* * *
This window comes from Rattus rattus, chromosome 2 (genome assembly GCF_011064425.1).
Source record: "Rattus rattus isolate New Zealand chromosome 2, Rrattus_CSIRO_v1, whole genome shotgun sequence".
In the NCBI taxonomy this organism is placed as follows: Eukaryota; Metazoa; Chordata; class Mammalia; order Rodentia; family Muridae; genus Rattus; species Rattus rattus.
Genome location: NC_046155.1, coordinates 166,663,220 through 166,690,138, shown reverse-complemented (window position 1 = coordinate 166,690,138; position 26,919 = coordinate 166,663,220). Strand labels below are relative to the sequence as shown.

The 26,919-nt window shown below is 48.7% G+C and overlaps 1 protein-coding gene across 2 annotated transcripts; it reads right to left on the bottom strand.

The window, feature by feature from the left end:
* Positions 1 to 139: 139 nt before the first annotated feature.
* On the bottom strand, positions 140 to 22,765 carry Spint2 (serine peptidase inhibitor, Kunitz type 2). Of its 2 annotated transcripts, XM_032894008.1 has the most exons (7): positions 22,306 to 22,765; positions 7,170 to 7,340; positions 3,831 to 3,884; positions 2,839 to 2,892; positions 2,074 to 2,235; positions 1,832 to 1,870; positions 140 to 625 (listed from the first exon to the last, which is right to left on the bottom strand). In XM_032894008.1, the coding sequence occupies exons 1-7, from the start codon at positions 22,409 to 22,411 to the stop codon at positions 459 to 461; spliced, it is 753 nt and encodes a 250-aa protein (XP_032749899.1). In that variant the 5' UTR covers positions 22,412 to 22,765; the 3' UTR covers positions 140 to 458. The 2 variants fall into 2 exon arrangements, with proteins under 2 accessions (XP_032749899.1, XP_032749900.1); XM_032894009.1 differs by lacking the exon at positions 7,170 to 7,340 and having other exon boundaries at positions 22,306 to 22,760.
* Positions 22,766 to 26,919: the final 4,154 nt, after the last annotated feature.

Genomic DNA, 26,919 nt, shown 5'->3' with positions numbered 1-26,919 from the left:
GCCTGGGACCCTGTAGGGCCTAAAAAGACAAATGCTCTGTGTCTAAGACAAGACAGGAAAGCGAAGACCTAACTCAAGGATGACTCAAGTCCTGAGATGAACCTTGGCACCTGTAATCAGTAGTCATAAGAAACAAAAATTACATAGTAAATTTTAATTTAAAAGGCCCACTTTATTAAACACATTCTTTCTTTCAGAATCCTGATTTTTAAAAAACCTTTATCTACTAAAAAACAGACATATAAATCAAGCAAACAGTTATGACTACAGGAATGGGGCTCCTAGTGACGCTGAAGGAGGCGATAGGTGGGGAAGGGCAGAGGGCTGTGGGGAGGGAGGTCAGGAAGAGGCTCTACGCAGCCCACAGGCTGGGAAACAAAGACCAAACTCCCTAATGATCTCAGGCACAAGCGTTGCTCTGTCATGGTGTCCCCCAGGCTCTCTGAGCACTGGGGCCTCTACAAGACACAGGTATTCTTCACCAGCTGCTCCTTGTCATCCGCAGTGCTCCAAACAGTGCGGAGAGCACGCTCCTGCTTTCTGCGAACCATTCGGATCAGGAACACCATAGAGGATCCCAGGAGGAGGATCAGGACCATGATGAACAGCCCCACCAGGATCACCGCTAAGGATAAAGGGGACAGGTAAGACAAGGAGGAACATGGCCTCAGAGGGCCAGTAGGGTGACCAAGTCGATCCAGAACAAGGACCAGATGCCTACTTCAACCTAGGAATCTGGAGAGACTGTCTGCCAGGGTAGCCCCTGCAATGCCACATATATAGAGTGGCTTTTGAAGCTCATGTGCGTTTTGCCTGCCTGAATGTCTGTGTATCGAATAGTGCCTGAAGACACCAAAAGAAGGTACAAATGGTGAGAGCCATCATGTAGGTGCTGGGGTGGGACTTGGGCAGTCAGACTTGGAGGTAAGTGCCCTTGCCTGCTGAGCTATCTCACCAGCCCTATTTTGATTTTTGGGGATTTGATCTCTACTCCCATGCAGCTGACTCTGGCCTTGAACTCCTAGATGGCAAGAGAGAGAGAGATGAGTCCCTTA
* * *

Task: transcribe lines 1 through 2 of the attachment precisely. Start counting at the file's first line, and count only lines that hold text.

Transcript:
This window comes from Rattus rattus, chromosome 2 (genome assembly GCF_011064425.1).
Source record: "Rattus rattus isolate New Zealand chromosome 2, Rrattus_CSIRO_v1, whole genome shotgun sequence".